In its March 6-12, 2017 issue, the journal “Asaval-Dasavali” published an interview with a Georgia Public Broadcasting TV correspondent, Giorgi Popkhadze, in which he states, that France, quite commonly, does not abide by the decisions made by the European Court of Human Rights (ECHR). To illustrate these claims, he named the case of scientologists and Jehovah’s witnesses.
Giorgi Popkhadze, TV correspondent of Georgia Public Broadcasting in Europe: “Overall, France is ignoring all decisions made by the ECHR! For example, the French Court concluded that any religious group, declared as a sect by the Catholic Church, will be outlawed and have its activities banned in France! In this regard, the activities of Jehovah’s witnesses, and scientologists’ sects are prohibited in France! … Despite the fact that Strasbourg made a decision that opposed the French Court, France put its justice system in the foreground and thus indicated that Paris wasn’t planning on acknowledging the decisions made by the ECHR!”
The latter assertion is false, as France has executed every single decision made by the European Court of Human Rights, while 6% of said verdicts still continue to be implemented to this day. As for the ban of the activities by religious organisations, such a case cannot be found in ECHR’s system. On the basis of the Jehova Witness Association claims, the ECHR judgment that opposed France regarding religious themes is on the list of cases, that the French government has already fulfilled.
N1: France has implemented the verdict of the European Court of Human rights concerning the case “Jehovah Witness Association vs. France”
The ECHR decision that Giorgi Popkhadze mentions above, regarding the activities of Jehovah’s witnesses and scientologists in France, cannot be found. The only case, in which the Jehovah’s Witness Association and France are presented as opposing parties, is regarding taxes. In 1995, the Association was asked to declare the gifts received in 1993-1995. After the latter’s refusal to do so, the Association was automatically charged with taxes. In 2011, the European Court detected a violation of Article 9 of the European Convention on Human Rights, which indicates restriction of freedom of religion. France was ordered to pay the Association around 4 million euros, as well as the Court fees. A year later, France paid approximately 7 million euros, as for the year 2013, after the fulfillment of the decision, the Committee of Ministers of the Council of Europe, which supervise the process of execution of the decision, closed the case.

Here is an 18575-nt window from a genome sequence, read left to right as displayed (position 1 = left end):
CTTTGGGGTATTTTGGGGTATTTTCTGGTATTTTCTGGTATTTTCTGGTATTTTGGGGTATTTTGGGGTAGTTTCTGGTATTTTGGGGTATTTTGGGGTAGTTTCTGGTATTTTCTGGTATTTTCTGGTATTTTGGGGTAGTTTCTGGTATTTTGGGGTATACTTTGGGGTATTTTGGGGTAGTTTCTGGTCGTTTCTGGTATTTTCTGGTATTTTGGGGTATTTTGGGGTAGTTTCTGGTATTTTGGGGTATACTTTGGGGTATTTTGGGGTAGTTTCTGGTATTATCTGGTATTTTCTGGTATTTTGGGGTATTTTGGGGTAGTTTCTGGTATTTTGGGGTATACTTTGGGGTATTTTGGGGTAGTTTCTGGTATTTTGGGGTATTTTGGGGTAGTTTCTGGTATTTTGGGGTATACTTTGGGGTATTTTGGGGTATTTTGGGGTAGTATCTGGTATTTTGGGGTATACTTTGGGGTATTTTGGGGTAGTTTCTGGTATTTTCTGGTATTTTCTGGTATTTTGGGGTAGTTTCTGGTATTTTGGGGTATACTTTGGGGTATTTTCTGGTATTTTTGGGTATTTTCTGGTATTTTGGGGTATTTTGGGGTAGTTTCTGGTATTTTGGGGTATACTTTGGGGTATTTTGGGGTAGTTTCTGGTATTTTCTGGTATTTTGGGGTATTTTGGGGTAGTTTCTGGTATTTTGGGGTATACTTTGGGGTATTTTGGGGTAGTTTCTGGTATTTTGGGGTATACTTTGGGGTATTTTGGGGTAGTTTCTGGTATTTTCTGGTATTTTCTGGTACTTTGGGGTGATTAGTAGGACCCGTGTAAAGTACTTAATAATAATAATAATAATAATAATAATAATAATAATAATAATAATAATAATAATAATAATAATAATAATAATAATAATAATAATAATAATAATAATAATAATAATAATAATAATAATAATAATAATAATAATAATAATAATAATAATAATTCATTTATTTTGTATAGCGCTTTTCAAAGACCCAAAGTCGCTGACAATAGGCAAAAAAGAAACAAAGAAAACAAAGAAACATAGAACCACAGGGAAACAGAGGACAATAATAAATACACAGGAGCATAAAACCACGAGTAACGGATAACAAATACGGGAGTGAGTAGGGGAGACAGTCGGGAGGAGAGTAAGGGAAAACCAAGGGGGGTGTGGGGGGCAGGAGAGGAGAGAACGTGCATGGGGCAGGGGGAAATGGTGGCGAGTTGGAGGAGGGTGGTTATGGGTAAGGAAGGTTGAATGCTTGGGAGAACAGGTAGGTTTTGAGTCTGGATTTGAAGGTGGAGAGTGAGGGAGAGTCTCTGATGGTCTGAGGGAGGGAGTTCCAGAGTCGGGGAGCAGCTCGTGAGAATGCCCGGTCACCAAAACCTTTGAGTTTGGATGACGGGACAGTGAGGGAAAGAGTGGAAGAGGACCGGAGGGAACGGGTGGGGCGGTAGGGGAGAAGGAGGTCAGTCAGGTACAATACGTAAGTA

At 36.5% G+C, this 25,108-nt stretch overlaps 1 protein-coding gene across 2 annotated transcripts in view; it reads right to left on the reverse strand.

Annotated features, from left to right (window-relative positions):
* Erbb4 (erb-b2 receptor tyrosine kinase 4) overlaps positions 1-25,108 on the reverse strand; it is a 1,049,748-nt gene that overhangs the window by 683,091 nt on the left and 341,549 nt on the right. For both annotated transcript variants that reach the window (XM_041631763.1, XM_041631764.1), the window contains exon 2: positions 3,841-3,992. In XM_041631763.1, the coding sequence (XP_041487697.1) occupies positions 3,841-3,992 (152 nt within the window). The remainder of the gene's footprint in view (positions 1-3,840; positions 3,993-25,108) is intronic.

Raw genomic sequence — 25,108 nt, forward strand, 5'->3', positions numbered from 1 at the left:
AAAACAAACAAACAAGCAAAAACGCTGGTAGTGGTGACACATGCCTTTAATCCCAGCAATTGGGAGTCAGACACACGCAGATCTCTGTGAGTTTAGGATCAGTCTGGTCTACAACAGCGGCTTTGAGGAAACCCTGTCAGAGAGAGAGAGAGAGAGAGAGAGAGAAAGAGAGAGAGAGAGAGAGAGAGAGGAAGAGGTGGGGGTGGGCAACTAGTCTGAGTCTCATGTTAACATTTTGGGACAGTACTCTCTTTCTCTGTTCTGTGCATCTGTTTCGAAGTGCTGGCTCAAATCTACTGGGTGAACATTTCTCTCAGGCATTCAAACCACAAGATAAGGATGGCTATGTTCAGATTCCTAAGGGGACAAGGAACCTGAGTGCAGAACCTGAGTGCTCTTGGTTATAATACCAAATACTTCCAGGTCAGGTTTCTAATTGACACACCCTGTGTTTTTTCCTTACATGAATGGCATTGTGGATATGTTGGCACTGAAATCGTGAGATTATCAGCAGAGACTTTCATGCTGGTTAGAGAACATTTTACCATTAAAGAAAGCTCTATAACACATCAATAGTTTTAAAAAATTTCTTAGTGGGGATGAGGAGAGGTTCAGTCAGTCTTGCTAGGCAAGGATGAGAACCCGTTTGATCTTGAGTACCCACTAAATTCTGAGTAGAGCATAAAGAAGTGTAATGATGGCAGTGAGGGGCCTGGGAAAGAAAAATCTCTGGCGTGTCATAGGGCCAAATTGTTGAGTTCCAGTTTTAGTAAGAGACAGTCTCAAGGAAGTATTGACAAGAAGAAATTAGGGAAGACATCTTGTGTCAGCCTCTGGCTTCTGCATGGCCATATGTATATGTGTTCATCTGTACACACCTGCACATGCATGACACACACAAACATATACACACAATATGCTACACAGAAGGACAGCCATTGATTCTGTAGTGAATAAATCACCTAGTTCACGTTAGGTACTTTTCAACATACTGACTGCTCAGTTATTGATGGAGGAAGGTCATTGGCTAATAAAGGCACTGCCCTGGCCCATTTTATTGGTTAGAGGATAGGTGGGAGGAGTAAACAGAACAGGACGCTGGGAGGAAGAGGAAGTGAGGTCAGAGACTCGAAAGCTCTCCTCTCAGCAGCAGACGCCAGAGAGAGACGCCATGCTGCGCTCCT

N2: Russia is the only country to avoid ECHR decisions through/ with the help of Local Court
Russia is the only member of the Council of Europe, that has determined plausible deniability of ECHR-‘s decisions by domestic law. This process began with the case “Yukos against Russia” in December 2014 when the European Court found a violation on the Russian State’s side, and demanded that Russian state pay back the heirs of the company 2 billion euros, at the same time the Court requested that Russia make a plan of compensation in 6 months from the decision. Russia did not satisfy the requirement of the cort decision, and on the last day before the deadline of submission for the plan of compensation 90 deputies of the State Duma appealed to the Russian Constitutional Court. The Constitutional Court ruled that Russia may waiver the execution of ECHR ruling, if it contradicts the country’s constitution. Based on the Constitutional Court’s decision, the Russian Duma passed a law in 2015 that Russia may make “revisions” ECHR verdicts.
Also according to the European Court of Human Rights enforcement department in 2015, Russia is most often (16%) the country which takes the longest to execute ECHR’s decrees, then followed by Turkey and Moldova. Russia has enforced only 17% of ECHR rulings at this time.
ECHR judgments are mandatory for all Council of Europe member states. The enactement of ECHR decision may be lengthened under certain circumstances. Primarily this is related to a large amount of the payment to the victims, which countries, in case of delay, pay with an extra percentage. In addition to monetary compensation, the full implementation of the court decision might need an improvement of national legislation, which requires additional time.
P.S. The above statement by the journalist of Georgian Public Broadcaster was made in order to assess the ECHR ruling about the ‘Rustavi 2 vs. Georgia’ case. On March 2, 2017, the Supreme Court in its finding awarded Rustavi 2 to Kibar Khalvashi. On March 3 ECHR under Article 39 of its convention suspended the execution of the decision temporarily, and on March 8 the temporary suspension measure was prolonged indefinitely.